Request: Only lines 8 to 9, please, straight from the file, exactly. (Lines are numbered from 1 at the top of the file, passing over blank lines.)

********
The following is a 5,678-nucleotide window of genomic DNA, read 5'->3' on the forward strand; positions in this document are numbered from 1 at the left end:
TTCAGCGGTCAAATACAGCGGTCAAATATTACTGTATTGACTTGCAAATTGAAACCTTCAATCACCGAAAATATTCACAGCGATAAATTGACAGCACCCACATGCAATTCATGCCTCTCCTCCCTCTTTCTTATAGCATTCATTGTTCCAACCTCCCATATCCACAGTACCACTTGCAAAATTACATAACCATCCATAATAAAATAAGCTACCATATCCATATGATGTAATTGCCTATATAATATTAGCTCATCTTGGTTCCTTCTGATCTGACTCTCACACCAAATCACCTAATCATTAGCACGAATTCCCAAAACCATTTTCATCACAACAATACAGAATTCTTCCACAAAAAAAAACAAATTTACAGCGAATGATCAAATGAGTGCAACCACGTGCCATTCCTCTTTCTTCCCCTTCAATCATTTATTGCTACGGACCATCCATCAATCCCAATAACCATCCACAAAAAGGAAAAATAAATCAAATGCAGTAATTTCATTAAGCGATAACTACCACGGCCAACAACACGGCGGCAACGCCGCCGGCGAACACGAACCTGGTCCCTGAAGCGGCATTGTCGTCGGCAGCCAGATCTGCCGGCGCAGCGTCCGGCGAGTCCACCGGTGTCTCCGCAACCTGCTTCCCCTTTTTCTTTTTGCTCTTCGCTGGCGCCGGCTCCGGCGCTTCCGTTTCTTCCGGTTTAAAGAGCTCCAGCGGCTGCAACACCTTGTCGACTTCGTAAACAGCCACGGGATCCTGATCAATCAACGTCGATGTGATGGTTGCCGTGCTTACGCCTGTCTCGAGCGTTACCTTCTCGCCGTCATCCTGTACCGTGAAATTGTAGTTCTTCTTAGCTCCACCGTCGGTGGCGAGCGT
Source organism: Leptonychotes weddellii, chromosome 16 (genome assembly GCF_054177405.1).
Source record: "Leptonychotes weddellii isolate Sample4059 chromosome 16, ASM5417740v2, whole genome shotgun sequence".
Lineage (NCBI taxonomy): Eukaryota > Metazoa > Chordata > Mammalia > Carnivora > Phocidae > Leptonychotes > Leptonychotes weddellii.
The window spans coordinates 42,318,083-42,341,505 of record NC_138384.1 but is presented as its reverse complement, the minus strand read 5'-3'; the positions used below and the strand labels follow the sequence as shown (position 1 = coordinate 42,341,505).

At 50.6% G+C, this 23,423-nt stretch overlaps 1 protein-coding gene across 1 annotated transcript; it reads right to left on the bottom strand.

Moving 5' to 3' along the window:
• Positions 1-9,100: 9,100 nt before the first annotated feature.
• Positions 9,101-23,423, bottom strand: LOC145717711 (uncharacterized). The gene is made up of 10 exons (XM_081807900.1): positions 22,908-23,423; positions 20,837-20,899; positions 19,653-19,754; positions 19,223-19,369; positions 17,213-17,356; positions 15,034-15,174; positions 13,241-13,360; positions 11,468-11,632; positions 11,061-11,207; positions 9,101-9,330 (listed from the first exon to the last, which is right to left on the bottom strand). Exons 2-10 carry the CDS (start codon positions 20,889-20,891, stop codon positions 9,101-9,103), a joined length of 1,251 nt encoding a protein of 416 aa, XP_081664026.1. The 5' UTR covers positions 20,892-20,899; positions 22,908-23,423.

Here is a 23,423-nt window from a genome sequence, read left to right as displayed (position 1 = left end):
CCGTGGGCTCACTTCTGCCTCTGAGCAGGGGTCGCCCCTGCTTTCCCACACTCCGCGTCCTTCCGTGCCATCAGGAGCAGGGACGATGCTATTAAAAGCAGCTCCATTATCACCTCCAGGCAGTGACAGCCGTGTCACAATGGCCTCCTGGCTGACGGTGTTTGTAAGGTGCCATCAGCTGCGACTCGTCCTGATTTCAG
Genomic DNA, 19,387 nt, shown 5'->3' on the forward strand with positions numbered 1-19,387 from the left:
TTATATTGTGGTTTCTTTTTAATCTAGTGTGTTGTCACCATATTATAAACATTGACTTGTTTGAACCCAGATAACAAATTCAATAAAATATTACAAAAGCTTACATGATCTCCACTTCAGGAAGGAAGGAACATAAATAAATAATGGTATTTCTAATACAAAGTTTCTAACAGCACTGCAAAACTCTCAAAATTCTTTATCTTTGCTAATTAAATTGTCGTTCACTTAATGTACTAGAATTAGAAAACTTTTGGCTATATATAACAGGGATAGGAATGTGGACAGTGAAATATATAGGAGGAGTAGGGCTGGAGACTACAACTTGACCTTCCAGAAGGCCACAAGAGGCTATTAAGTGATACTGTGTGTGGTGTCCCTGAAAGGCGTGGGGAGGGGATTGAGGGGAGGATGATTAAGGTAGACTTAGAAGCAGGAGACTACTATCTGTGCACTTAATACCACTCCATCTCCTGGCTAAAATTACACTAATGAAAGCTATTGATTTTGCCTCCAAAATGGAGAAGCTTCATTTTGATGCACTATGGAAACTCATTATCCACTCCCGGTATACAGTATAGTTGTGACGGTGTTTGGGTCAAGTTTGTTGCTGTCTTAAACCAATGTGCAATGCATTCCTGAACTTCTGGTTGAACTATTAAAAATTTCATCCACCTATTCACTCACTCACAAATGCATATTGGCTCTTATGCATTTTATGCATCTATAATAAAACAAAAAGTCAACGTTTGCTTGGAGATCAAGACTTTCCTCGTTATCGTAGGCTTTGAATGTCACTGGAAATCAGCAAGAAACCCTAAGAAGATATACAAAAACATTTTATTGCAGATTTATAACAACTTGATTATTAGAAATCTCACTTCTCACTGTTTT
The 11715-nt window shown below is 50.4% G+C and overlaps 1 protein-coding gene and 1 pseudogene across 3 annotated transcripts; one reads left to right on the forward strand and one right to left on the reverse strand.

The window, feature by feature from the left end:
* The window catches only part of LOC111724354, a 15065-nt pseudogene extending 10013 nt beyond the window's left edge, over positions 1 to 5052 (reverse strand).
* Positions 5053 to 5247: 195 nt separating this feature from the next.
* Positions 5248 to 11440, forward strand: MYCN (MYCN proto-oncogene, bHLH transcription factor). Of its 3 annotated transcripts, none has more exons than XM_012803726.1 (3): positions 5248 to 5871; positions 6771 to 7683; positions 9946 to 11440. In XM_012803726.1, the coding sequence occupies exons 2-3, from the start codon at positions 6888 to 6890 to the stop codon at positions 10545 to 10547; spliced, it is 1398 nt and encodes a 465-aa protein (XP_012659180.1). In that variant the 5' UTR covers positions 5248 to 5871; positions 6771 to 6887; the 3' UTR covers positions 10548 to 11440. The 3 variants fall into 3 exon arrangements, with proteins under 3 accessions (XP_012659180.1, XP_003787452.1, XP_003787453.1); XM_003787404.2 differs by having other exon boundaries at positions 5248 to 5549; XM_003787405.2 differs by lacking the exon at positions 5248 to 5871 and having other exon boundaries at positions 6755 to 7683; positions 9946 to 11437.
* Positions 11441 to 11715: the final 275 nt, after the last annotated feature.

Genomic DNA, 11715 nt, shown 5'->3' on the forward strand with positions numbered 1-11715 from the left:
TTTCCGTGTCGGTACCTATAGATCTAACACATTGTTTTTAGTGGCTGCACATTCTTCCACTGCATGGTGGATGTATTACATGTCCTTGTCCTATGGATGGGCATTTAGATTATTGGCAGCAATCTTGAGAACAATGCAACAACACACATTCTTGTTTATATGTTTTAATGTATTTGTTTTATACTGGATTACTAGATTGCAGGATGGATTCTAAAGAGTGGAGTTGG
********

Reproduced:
Moving 5' to 3' along the window:
• Positions 1-9,100: 9,100 nt before the first annotated feature.